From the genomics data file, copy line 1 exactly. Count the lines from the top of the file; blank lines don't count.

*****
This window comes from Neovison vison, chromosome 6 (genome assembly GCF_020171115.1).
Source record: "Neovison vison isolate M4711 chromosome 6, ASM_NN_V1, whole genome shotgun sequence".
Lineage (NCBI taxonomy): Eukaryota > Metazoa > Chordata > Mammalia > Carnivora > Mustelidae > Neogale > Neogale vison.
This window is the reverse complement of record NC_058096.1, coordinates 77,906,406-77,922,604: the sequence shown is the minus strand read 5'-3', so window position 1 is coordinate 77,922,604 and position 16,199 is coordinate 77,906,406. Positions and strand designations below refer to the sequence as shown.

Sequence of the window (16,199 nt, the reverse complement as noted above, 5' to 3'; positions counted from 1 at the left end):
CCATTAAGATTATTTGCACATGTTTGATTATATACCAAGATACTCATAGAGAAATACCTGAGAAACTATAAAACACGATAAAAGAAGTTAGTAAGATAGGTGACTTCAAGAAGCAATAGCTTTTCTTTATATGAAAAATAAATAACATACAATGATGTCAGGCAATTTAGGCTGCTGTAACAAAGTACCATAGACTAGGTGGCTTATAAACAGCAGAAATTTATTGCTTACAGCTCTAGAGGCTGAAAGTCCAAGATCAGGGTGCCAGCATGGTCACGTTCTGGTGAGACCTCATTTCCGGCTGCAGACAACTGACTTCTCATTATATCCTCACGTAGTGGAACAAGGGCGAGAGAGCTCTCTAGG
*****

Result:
This window comes from Neovison vison, chromosome 6 (genome assembly GCF_020171115.1).